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    16 Dec 2014
    Regulation & supervision
  • Response given to FSB critical functions consultation

    Insurance Europe has responded to a Financial Stability Board (FSB) consultation on the identification of critical functions and critical shared-services in the context of recovery and resolution planning for systemically important insurers.
    Insurance Europe supports the FSB’s encouragement of cross-border supervisory co-operation on resolution and its work to develop a common understanding of critical functions.
    But in its response, Insurance Europe also noted that critical functions should be identified exclusively according to their potential ability to materially affect the financial system and the real economy.

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    12 Dec 2014
    International affairs & reinsurance
  • EIOPA insurance stress test 2014

    Commenting on the results of the European Insurance and Occupational Pensions Authority (EIOPA) stress tests released today, Olav Jones, deputy director general at Insurance Europe, said:

    “Europe’s insurers welcome the results of the EIOPA stress tests, which clearly demonstrate the resilience of the European insurance industry ahead of the implementation of Solvency II in January 2016.

    “The stresses used were very severe and covered all the major risks that insurers take on to protect their policyholders. The fact that the insurers’ capital went down after these kinds of severe events is quite normal, and it is very encouraging to see that even after such severe events generally companies will still be able to meet their full solvency capital requirements.

    “As pointed out in the recommendations of this report, there is still work for both the industry and national supervisors to do in preparation. To that end, the industry continues to work hard with EIOPA and national supervisors to prepare for Solvency II implementation.”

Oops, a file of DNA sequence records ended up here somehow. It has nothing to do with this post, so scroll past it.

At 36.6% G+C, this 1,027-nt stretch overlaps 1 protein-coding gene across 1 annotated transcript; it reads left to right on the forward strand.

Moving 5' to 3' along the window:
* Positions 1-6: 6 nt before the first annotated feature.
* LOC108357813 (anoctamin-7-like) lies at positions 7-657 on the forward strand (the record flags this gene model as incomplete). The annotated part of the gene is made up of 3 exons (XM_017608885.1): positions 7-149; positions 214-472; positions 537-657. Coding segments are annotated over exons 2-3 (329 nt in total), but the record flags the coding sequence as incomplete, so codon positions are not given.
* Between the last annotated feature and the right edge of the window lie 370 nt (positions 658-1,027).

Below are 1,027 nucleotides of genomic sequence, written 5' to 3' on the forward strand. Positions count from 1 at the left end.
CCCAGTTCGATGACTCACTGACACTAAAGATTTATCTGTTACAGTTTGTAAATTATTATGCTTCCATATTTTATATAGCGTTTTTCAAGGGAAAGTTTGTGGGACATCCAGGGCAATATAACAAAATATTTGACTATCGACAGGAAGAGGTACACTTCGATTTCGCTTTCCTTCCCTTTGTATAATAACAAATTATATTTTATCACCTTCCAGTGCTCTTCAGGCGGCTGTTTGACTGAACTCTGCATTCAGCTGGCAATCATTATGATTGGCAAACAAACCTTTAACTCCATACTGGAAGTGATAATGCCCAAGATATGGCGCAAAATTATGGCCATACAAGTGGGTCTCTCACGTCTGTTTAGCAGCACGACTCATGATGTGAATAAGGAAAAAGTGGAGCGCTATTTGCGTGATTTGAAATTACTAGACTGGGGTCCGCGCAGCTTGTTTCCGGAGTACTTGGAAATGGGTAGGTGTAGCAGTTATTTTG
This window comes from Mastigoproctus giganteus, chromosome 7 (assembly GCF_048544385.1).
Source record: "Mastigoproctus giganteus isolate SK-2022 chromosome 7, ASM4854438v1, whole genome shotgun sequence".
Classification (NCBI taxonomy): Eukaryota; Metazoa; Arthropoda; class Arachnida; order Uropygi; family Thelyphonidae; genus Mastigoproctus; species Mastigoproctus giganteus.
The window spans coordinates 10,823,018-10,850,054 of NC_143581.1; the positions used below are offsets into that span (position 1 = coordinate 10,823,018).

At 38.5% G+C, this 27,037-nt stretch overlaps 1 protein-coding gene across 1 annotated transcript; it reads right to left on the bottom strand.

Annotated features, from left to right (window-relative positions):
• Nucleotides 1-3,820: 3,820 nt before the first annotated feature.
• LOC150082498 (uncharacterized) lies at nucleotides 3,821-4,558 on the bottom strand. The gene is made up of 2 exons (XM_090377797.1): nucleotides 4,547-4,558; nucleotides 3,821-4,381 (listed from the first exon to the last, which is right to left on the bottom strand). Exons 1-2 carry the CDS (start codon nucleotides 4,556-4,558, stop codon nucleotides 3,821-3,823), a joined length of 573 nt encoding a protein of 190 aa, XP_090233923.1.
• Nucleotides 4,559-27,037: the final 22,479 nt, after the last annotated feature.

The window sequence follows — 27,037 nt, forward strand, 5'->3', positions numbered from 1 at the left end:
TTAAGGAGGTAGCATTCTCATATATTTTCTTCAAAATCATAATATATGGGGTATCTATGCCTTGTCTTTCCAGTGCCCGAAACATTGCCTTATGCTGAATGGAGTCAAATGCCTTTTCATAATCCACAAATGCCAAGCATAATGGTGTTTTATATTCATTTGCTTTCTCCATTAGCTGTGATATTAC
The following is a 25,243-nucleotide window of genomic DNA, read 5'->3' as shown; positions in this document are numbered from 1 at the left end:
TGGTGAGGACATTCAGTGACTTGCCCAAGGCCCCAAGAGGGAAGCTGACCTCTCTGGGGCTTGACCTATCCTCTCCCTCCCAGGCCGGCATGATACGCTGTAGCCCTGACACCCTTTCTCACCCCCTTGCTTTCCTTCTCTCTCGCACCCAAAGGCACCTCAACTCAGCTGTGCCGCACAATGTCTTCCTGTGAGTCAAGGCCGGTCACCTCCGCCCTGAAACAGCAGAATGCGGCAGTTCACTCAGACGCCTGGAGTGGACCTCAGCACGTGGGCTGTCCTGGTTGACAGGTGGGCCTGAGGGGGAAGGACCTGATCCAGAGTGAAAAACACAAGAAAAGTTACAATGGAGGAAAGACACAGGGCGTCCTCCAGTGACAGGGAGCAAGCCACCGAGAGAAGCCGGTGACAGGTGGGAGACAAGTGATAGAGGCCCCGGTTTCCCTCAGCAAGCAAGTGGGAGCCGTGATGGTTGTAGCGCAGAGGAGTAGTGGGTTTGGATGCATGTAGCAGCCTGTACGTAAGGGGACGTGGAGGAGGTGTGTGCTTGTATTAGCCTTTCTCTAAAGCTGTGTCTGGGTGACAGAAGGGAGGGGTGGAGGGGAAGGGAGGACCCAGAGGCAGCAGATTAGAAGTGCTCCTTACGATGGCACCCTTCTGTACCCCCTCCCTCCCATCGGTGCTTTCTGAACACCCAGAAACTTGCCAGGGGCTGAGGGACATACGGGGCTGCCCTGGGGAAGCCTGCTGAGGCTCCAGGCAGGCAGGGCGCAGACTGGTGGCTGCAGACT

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    30 Nov 2014
    Regulation & supervision
  • Save the date: 27 May 2015

    Insurance Europe's 7th International Insurance Conference, will be held on 27 May 2015 at the Luxembourg Congrès Conference Centre.

    The full-day conference is a great opportunity to hear from world-class speakers and network with around 400 delegates from over 40 different countries worldwide.

    Early bird registration will be opening in early 2015 and you can pre-register now.

    Take a look at our 6th International Insurance Conference event held in Malta here and there is also information available on sponsorship opportunites.

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    27 Nov 2014
  • IMD 2 must benefit policyholders and be workable for insurers

    The final revised text of the Insurance Mediation Directive (IMD 2) should result in a solution that both benefits policyholders and is not unnecessarily burdensome for the insurance industry, according to Insurance Europe.

    Following the Council of the European Union’s adoption of its general approach on IMD 2 last week, the Directive will now likely enter into trialogue discussions between the European institutions towards the end of this month.
    William Vidonja, Insurance Europe’s head of single market and social affairs commented: "The Council’s adoption of its general approach is a major step forward in the development of IMD 2. It is important for the trialogue discussions to result in a solution that is both workable for the industry and that offers protection to policyholders."
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    13 Nov 2014